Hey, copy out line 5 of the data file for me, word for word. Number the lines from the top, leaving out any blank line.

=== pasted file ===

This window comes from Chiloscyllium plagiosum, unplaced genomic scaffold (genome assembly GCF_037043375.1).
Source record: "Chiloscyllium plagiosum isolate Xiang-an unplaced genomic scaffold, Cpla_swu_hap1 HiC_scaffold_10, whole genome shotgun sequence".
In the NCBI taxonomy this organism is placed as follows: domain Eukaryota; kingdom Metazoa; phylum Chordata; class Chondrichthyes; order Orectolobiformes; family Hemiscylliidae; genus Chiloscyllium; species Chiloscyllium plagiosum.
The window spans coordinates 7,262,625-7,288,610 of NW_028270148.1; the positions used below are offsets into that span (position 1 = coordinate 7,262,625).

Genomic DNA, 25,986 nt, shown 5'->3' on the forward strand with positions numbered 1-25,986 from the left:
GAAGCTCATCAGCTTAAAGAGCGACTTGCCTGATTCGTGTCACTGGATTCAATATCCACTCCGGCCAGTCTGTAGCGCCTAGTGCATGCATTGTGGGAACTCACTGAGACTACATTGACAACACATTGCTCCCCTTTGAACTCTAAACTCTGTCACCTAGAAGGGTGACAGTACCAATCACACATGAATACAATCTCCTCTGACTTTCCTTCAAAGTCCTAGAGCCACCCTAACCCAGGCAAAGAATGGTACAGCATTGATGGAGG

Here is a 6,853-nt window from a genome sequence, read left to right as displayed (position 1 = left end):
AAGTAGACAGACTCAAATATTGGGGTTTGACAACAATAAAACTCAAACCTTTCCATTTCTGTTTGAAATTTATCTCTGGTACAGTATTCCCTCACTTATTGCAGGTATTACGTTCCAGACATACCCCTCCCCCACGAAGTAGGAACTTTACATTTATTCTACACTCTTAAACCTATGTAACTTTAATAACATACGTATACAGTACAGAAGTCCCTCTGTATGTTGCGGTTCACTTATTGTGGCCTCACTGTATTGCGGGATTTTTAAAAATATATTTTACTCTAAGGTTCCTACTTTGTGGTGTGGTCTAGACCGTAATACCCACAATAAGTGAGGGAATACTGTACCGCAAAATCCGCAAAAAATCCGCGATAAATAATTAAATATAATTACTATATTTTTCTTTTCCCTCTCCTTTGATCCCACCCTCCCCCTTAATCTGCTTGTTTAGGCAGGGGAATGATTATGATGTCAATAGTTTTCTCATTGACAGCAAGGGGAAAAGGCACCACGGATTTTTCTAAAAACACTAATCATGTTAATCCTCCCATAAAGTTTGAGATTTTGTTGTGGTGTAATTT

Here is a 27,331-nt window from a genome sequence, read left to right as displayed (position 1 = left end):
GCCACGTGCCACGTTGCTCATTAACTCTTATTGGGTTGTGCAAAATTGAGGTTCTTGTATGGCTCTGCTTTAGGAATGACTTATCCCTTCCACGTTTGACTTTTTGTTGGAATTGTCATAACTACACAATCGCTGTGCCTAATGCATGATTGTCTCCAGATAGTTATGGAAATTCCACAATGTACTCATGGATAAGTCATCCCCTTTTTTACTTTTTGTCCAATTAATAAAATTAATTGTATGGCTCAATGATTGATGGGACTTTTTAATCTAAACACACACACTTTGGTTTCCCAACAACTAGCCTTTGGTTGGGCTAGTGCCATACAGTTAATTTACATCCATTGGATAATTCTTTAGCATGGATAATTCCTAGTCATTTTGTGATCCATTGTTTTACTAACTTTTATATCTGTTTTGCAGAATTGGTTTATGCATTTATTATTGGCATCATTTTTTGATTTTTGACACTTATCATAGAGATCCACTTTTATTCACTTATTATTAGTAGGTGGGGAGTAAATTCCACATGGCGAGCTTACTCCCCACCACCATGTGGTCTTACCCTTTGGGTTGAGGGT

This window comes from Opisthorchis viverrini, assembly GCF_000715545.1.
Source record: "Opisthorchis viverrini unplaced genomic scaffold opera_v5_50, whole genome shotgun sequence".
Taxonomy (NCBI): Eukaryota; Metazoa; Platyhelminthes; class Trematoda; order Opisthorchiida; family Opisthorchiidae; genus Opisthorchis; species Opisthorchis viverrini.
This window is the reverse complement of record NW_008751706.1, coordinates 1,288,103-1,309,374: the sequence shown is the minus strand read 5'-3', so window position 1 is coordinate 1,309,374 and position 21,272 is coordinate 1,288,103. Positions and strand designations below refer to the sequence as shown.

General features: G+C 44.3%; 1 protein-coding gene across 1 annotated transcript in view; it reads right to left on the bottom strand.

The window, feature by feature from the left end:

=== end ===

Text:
Genomic DNA, 25,986 nt, shown 5'->3' on the forward strand with positions numbered 1-25,986 from the left: